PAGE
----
In any case, and to repeat what vela said, this is NOT THE RIGHT APPROACH.

-1<y<1 for large t, y' is positive

y<-1 for large t,y' is negative

y>1 for large y, y' is negative

<==-1==>1<==

so y=1 is a stable, y=-1 is unstable

but isnt this just the same as my method in post 3, except a small error.

all i have learnt here is that lower values than the fixed point must give a positive gradient. and higher values must be negative gradient

I think of a negative y’ as <== and positive y’ as==>. Then if we have ==><== at either side. Is stable. is this correct?

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- #22

vela

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Right. In your solution, you should probably explain how you determined the sign of y' in the three regions.y'=-(t^2- y- 2)(y- 1)(y+ 1)

-1<y<1 for large t, y' is positive

y<-1 for large t,y' is negative

y>1 for large y, y' is negative

<==-1==>1<==

so y=1 is a stable, y=-1 is unstable

I wouldn't say you made a small error. You had a conceptual error about the difference between a stable and unstable fixed point. Considering the problem was about identifying exactly this characteristic of the fixed points, I'd say it was a major error.but isnt this just the same as my method in post 3, except a small error.

Lower and higher values of what?all i have learnt here is that lower values than the fixed point must give a positive gradient. and higher values must be negative gradient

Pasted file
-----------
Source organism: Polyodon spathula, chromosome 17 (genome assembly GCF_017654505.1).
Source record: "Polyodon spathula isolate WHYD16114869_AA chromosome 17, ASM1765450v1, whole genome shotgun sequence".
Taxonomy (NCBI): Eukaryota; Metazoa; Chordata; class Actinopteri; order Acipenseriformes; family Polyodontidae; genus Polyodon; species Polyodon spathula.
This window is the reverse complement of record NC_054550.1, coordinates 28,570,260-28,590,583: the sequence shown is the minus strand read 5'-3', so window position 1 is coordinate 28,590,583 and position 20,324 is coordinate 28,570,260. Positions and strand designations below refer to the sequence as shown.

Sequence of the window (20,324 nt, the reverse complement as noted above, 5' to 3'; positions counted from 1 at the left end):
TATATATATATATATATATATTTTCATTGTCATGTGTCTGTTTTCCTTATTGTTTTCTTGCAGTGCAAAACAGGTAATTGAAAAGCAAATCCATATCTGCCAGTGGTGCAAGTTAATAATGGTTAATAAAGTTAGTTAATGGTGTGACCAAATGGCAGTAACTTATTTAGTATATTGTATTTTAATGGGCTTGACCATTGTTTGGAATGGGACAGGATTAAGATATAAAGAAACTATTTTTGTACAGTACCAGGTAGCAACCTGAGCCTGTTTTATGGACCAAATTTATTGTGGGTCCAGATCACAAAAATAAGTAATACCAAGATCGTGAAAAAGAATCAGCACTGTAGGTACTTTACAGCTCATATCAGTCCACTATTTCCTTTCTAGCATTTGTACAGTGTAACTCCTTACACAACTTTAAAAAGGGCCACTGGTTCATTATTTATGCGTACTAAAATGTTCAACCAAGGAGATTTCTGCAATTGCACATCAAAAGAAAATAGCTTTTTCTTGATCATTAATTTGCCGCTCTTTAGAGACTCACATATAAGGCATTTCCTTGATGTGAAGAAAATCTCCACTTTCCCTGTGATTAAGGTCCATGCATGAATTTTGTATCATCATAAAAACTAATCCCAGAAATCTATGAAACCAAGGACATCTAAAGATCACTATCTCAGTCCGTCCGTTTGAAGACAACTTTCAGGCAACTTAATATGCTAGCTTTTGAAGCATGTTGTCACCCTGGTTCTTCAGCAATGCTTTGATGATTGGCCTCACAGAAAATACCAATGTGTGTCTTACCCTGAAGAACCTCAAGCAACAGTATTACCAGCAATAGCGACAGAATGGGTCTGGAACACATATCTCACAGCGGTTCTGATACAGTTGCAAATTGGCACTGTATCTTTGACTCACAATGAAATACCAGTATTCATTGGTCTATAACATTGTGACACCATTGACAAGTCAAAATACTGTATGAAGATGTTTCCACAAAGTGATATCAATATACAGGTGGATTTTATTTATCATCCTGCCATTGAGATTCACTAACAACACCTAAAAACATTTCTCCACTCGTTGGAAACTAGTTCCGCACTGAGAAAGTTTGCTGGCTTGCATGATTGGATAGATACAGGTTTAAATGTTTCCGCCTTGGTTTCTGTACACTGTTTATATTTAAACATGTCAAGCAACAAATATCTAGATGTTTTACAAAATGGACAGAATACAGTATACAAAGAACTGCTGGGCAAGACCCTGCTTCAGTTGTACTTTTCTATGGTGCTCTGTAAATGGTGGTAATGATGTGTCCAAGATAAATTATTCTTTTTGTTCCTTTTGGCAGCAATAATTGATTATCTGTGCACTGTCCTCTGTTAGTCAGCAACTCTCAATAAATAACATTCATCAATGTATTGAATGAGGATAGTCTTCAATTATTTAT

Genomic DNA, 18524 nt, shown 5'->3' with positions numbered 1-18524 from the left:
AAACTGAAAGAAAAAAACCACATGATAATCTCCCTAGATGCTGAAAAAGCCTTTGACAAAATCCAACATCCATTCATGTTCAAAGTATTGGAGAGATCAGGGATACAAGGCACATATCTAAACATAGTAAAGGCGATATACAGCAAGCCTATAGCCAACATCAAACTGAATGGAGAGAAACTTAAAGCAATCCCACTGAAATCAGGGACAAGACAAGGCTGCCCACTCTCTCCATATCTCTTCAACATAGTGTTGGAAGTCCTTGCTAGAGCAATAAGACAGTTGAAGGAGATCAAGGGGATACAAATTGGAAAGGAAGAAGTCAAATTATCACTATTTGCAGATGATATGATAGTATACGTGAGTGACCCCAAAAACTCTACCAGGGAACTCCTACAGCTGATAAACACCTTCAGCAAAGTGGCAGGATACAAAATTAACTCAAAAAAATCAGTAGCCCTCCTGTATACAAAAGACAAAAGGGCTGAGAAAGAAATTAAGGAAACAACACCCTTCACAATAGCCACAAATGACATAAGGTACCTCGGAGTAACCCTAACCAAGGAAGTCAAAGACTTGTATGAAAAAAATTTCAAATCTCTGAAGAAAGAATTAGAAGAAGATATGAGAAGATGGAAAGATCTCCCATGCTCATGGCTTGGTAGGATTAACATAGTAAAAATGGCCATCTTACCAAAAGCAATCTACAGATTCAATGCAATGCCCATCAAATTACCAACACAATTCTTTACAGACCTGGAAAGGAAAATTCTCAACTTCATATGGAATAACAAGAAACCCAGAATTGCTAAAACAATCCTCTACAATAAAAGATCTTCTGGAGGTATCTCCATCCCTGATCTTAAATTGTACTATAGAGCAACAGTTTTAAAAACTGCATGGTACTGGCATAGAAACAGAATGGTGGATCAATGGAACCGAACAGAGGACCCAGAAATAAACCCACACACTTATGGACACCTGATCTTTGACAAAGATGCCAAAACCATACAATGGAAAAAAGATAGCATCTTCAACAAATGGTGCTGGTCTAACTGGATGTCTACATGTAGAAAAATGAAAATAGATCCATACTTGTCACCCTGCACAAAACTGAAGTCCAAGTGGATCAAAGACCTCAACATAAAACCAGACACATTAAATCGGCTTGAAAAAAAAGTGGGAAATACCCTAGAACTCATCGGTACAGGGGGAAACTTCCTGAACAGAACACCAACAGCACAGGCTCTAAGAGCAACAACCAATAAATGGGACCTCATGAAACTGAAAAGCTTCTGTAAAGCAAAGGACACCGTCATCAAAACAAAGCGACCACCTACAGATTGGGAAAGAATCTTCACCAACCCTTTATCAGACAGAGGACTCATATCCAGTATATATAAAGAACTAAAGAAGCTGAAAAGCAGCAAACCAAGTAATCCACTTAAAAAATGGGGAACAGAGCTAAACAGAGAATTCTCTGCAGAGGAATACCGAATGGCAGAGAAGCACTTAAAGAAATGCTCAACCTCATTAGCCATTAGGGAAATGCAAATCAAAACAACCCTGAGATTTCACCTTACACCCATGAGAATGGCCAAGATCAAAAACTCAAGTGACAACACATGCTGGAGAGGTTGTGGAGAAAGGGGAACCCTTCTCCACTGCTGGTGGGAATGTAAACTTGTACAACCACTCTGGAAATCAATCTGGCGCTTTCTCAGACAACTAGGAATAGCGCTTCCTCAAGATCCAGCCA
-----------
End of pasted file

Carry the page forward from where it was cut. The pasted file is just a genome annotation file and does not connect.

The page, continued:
Yes, it's correct. Can you explain why you think of y'<0 as <== and y'>0 as ==>?I think of a negative y’ as <== and positive y’ as==>. Then if we have ==><== at either side. Is stable. is this correct?

- #23

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no. but i guess i have to explain that in the exam. why is it?Right. In your solution, you should probably explain how you determined the sign of y' in the three regions.

I wouldn't say you made a small error. You had a conceptual error about the difference between a stable and unstable fixed point. Considering the problem was about identifying exactly this characteristic of the fixed points, I'd say it was a major error.

Lower and higher values of what?

Yes, it's correct. Can you explain why you think of y'<0 as <== and y'>0 as ==>?

i just thinking of positive as moving forwards, thus ==>

and negative as moving backwards, thus <==

- #24

vela

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At this point in your education, your instructor probably assumes you understand this concept, so you don't need to explain it on an exam. You should be able to explain it, however. If someone were to ask you why y'>0 means ==> as opposed to <==, you should be able to give a reason better than "it gives me the right answer when I assume that" or "that's what someone else told me."no. but i guess i have to explain that in the exam. why is it?

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ok, i am very grateful for your help. i have my exam in 3 days.At this point in your education, your instructor probably assumes you understand this concept, so you don't need to explain it on an exam. You should be able to explain it, however. If someone were to ask you why y'>0 means ==> as opposed to <==, you should be able to give a reason better than "it gives me the right answer when I assume that" or "that's what someone else told me."

can you please kindly tell me how do i answer part e. wether there is a unique solution through the point (1,2).

i know that to prove uniqueness, we must have y'=f(t,y), and differentiate w.r.t to y. i.e find (f(t,y))'

and then show that (f(t,y))' is continuous.

to show whether or not it has a unique solution at (1,2), should i sub t=1 and y=2 into (f(t,y))', and if i get a unique solution. does that mean there is a unique solution through the point (1,2)??